This article discusses this in detail, but to summarize, the SEC is down to one of two scheduling systems:
Eight total conference games each year. One game is against a fixed opponent and is played every year. The other seven are on a rotating basis such that every team plays every other team twice every four years.
Nine total conference games each year. Three games are against fixed opponents and are played every year. The other six are on a rotating basis such that every team plays every other team twice every four years.
I personally would go with option two, though either one is fine. Both are an improvement over the current system where, as the article says, when Alabama played Florida last year it was the first match-up between them in ten years.
I don’t understand why they don’t go with “pods”.
It would really take care of itself then.
Play all three in your pod (three games).
Rotate annually to play another pod (four more games).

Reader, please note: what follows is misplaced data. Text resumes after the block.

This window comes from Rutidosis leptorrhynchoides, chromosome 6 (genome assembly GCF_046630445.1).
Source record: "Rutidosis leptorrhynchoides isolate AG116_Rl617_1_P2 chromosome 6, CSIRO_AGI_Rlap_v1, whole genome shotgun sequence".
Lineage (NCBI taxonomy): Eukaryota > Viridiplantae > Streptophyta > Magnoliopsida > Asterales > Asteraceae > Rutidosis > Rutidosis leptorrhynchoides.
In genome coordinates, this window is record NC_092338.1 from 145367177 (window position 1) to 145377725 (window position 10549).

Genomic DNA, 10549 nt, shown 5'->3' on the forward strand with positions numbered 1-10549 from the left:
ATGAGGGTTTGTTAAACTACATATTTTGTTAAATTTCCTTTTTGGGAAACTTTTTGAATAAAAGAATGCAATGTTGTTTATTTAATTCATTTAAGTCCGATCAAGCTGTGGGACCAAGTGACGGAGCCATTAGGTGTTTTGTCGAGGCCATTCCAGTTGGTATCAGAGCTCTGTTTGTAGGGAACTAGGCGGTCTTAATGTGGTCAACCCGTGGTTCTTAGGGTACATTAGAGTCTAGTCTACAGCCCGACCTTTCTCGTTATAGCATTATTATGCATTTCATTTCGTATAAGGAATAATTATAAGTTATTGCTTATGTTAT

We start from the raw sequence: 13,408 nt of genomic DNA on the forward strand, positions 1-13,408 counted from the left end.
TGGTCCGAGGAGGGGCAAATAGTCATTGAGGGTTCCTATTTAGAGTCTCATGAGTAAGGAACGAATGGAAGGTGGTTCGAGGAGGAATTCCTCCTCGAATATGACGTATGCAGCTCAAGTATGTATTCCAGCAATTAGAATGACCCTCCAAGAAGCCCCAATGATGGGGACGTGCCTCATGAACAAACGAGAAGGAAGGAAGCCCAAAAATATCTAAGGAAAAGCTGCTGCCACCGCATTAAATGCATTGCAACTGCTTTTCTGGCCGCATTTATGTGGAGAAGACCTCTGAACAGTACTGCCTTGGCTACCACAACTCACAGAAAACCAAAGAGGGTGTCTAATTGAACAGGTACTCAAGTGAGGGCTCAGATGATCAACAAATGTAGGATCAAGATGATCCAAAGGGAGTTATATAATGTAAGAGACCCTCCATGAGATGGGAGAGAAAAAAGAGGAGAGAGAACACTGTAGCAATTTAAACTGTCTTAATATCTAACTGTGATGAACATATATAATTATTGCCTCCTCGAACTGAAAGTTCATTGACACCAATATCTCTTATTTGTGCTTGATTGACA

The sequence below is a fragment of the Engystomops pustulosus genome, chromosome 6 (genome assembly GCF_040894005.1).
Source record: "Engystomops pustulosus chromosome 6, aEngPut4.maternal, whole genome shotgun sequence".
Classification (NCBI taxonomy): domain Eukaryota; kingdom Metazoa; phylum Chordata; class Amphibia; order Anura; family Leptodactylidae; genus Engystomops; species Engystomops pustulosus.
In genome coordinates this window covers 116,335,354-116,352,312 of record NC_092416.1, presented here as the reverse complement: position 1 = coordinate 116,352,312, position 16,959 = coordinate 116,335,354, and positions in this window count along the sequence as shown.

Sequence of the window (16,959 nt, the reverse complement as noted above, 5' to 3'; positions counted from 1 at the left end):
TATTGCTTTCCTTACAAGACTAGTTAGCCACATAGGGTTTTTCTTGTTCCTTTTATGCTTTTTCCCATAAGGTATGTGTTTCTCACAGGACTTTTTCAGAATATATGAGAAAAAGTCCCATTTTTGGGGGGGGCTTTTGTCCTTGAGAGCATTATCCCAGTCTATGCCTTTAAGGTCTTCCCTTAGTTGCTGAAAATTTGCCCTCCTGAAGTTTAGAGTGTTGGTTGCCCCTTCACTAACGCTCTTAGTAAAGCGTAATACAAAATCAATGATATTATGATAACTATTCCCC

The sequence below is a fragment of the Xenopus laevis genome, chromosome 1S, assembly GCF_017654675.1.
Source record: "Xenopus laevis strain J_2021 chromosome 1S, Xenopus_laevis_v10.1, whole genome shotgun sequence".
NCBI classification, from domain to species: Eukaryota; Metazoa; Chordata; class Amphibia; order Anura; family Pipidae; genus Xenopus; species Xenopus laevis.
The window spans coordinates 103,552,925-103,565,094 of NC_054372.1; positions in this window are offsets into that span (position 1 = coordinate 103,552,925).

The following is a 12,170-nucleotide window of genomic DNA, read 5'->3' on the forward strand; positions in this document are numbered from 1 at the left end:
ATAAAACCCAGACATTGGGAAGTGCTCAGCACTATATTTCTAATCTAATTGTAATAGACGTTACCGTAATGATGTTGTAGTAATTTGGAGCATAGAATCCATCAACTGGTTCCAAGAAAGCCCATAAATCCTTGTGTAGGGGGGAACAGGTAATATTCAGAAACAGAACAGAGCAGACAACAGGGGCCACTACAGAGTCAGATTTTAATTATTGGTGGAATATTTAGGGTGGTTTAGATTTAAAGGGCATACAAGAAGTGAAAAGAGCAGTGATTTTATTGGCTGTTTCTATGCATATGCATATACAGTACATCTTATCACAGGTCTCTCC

Play the team in the other two pods that correspond with your pod ranking the year before (two more game).
Total nine conference games.
Then a two week playoff for the Championship.
As I understand it, using pods doesn’t matter at the end of the day. The one conference that used pods many years ago had one conference championship game where the top two finishers played. Thus, the only thing the pods did was fix the games that are played annually. That would essentially be the same as the second option.
I note your comment about a two-week playoff, but I don’t think the NCAA would ever allow that. As I understand, right now the only thing allowed is one conference championship game.
In my perfect scenario, there would be 4 Conferences of 16 teams each.
Each team has a two week playoff for the chance to go to the NCAA playoff.